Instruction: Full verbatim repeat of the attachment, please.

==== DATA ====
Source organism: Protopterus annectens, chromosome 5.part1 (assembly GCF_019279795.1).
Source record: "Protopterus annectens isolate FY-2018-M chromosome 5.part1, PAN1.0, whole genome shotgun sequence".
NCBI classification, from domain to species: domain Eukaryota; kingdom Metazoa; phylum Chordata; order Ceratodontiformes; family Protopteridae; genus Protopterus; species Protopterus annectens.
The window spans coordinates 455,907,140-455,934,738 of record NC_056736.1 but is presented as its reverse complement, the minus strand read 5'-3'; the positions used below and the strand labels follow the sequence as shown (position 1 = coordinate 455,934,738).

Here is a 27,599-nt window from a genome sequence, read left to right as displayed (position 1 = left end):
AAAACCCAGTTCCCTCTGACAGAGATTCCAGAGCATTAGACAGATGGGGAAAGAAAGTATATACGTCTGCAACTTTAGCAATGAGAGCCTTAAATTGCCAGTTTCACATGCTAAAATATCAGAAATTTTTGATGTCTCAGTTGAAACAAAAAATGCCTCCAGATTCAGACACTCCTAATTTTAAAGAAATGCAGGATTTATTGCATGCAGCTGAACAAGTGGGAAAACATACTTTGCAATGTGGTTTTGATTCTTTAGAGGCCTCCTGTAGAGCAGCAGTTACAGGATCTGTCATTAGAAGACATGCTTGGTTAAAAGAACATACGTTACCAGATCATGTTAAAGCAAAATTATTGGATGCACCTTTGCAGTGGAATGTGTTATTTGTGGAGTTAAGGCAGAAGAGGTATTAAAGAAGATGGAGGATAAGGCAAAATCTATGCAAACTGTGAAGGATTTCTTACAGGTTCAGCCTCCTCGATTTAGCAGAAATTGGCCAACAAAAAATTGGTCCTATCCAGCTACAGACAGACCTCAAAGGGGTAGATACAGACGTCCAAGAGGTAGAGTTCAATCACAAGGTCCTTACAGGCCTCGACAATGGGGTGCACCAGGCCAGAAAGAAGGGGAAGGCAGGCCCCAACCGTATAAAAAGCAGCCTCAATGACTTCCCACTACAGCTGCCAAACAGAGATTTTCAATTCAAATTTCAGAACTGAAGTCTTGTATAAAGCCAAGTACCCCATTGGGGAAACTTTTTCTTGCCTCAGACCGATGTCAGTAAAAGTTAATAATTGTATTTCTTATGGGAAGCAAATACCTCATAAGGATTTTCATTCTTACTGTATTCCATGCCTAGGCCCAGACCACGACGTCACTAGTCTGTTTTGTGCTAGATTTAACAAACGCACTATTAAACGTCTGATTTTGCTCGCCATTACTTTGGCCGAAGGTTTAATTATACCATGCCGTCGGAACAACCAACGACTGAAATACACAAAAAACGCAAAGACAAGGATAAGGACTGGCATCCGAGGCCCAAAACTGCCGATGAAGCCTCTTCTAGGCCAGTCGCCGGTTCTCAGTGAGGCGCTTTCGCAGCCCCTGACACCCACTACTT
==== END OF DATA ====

Source organism: Protopterus annectens, chromosome 5.part1 (assembly GCF_019279795.1).
Source record: "Protopterus annectens isolate FY-2018-M chromosome 5.part1, PAN1.0, whole genome shotgun sequence".
NCBI classification, from domain to species: domain Eukaryota; kingdom Metazoa; phylum Chordata; order Ceratodontiformes; family Protopteridae; genus Protopterus; species Protopterus annectens.
The window spans coordinates 455,907,140-455,934,738 of record NC_056736.1 but is presented as its reverse complement, the minus strand read 5'-3'; the positions used below and the strand labels follow the sequence as shown (position 1 = coordinate 455,934,738).

Here is a 27,599-nt window from a genome sequence, read left to right as displayed (position 1 = left end):
AAAACCCAGTTCCCTCTGACAGAGATTCCAGAGCATTAGACAGATGGGGAAAGAAAGTATATACGTCTGCAACTTTAGCAATGAGAGCCTTAAATTGCCAGTTTCACATGCTAAAATATCAGAAATTTTTGATGTCTCAGTTGAAACAAAAAATGCCTCCAGATTCAGACACTCCTAATTTTAAAGAAATGCAGGATTTATTGCATGCAGCTGAACAAGTGGGAAAACATACTTTGCAATGTGGTTTTGATTCTTTAGAGGCCTCCTGTAGAGCAGCAGTTACAGGATCTGTCATTAGAAGACATGCTTGGTTAAAAGAACATACGTTACCAGATCATGTTAAAGCAAAATTATTGGATGCACCTTTGCAGTGGAATGTGTTATTTGTGGAGTTAAGGCAGAAGAGGTATTAAAGAAGATGGAGGATAAGGCAAAATCTATGCAAACTGTGAAGGATTTCTTACAGGTTCAGCCTCCTCGATTTAGCAGAAATTGGCCAACAAAAAATTGGTCCTATCCAGCTACAGACAGACCTCAAAGGGGTAGATACAGACGTCCAAGAGGTAGAGTTCAATCACAAGGTCCTTACAGGCCTCGACAATGGGGTGCACCAGGCCAGAAAGAAGGGGAAGGCAGGCCCCAACCGTATAAAAAGCAGCCTCAATGACTTCCCACTACAGCTGCCAAACAGAGATTTTCAATTCAAATTTCAGAACTGAAGTCTTGTATAAAGCCAAGTACCCCATTGGGGAAACTTTTTCTTGCCTCAGACCGATGTCAGTAAAAGTTAATAATTGTATTTCTTATGGGAAGCAAATACCTCATAAGGATTTTCATTCTTACTGTATTCCATGCCTAGGCCCAGACCACGACGTCACTAGTCTGTTTTGTGCTAGATTTAACAAACGCACTATTAAACGTCTGATTTTGCTCGCCATTACTTTGGCCGAAGGTTTAATTATACCATGCCGTCGGAACAACCAACGACTGAAATACACAAAAAACGCAAAGACAAGGATAAGGACTGGCATCCGAGGCCCAAAACTGCCGATGAAGCCTCTTCTAGGCCAGTCGCCGGTTCTCAGTGAGGCGCTTTCGCAGCCCCTGACACCCACTACTT